Yemen suffers a lot of Islamic terrorist violence and is in the top ten countries suffering from such violence. A recent terrorism survey (Global Terrorism Index) found that five nations (Iraq, Afghanistan, Pakistan, Nigeria and Syria, in that order) accounted for 80 percent of all terrorism related deaths in 2013 and even more in 2014. Four Islamic terrorist organizations (ISIL, al Qaeda, Boko Haram and the Taliban) account for nearly 70 percent of all terrorist deaths. Many of the lesser terror groups are also Islamic. In fact, of the top ten nations by terrorist activity (Iraq, Afghanistan, Pakistan, Nigeria, Syria, India, Somalia, Yemen, Philippines and Thailand) only India and the Philippines had a significant minority of terrorist deaths that were not carried out by Moslems. In those two countries the minority terrorists were leftist rebels who had not noticed the collapse of radical socialism in 1989. Meanwhile the rapid growth in Islamic terrorism violence caused the total number of terrorist acts to increase 44 percent in 2013 over 2012.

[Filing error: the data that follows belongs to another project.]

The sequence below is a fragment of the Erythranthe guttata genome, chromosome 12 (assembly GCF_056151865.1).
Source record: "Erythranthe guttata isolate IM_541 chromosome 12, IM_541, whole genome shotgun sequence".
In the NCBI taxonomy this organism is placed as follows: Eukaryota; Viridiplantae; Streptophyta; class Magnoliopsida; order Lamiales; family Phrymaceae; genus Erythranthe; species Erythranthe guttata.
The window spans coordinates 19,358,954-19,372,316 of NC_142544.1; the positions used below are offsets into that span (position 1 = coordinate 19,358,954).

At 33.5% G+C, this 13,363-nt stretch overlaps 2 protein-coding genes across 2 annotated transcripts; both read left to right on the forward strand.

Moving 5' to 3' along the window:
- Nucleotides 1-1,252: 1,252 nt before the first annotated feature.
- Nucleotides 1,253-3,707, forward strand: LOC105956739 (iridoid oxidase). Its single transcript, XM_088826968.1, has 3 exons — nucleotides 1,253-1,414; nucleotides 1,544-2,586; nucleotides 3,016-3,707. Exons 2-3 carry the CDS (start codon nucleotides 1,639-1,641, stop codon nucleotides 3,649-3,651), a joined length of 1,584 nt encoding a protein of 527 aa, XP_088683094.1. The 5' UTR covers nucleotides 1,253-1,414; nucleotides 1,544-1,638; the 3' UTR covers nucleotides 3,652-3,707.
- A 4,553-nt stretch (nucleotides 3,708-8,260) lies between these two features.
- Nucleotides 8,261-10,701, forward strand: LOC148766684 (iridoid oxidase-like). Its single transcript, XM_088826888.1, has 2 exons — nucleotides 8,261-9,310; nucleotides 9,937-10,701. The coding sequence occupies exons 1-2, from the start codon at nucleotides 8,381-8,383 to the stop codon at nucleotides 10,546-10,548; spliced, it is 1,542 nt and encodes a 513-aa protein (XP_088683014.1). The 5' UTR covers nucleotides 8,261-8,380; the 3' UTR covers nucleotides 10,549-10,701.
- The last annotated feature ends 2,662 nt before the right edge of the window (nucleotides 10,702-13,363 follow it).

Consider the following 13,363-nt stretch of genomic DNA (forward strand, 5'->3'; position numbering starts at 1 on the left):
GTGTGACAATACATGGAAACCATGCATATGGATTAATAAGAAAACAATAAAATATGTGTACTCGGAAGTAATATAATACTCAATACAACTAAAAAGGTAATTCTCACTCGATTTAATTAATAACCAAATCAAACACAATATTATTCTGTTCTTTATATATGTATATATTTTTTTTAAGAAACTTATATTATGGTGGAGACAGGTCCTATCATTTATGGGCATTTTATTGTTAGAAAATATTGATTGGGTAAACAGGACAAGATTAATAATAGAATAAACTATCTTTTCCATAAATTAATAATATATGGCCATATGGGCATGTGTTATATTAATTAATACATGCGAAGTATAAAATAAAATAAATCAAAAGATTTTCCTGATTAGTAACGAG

December 11, 2014: In the south (Lahij province) AQAP Islamic terrorists fired rockets, without effect, at the major airbase there. This base (al Anad) is believed to have American personnel stationed there to help with American UAV operations in Yemen as well for training Yemeni specialists.

In the southeast (Ibb province) AQAP Islamic terrorists attacked and killed five Shia rebels.

December 10, 2014: In the capital bombs went off at the homes of five pro-Shia men, leaving eight wounded. Two more bombs were found and disabled.

December 9, 2014:  President Abdrabuh Mansur fired and replaced the head of the military. This is apparently because the military leadership has failed to stop the Shia efforts to conquer the country.  The Shia also promised to pull their gunmen out of the capital but keep making excuses to explain why they have not done so. The Shia have succeeded because many soldiers and officers are still loyal to former president Saleh or to commanders who still back Saleh (even though most of these officers have been forced out of the army). The new president has been seeking, without success, a new commander of the military who can solve these loyalty problems.

In the south (Hadramout province) two AQAP suicide car bombs went off while trying to get into an army compound. The explosions killed five and wounded eight people near the base entrance.